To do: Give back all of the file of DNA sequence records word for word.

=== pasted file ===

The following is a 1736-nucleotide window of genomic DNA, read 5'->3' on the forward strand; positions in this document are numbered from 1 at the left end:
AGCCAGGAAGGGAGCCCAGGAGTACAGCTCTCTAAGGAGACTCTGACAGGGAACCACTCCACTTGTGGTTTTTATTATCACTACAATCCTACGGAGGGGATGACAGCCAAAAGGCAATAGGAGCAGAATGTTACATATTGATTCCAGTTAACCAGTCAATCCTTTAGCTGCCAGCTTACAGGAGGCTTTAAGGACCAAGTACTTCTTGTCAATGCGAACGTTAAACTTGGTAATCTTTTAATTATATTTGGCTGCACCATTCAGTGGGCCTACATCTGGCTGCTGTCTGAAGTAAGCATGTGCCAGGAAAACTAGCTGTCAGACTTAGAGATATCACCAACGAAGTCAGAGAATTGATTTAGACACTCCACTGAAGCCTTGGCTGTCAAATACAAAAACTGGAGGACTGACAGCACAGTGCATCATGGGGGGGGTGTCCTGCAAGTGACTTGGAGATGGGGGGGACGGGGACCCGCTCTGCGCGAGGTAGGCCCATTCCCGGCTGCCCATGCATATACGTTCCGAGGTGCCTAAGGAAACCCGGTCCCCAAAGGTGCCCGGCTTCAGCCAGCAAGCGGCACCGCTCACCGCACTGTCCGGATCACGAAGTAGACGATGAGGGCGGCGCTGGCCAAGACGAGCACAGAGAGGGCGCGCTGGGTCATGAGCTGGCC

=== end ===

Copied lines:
The following is a 1736-nucleotide window of genomic DNA, read 5'->3' on the forward strand; positions in this document are numbered from 1 at the left end:
AGCCAGGAAGGGAGCCCAGGAGTACAGCTCTCTAAGGAGACTCTGACAGGGAACCACTCCACTTGTGGTTTTTATTATCACTACAATCCTACGGAGGGGATGACAGCCAAAAGGCAATAGGAGCAGAATGTTACATATTGATTCCAGTTAACCAGTCAATCCTTTAGCTGCCAGCTTACAGGAGGCTTTAAGGACCAAGTACTTCTTGTCAATGCGAACGTTAAACTTGGTAATCTTTTAATTATATTTGGCTGCACCATTCAGTGGGCCTACATCTGGCTGCTGTCTGAAGTAAGCATGTGCCAGGAAAACTAGCTGTCAGACTTAGAGATATCACCAACGAAGTCAGAGAATTGATTTAGACACTCCACTGAAGCCTTGGCTGTCAAATACAAAAACTGGAGGACTGACAGCACAGTGCATCATGGGGGGGGTGTCCTGCAAGTGACTTGGAGATGGGGGGGACGGGGACCCGCTCTGCGCGAGGTAGGCCCATTCCCGGCTGCCCATGCATATACGTTCCGAGGTGCCTAAGGAAACCCGGTCCCCAAAGGTGCCCGGCTTCAGCCAGCAAGCGGCACCGCTCACCGCACTGTCCGGATCACGAAGTAGACGATGAGGGCGGCGCTGGCCAAGACGAGCACAGAGAGGGCGCGCTGGGTCATGAGCTGGCC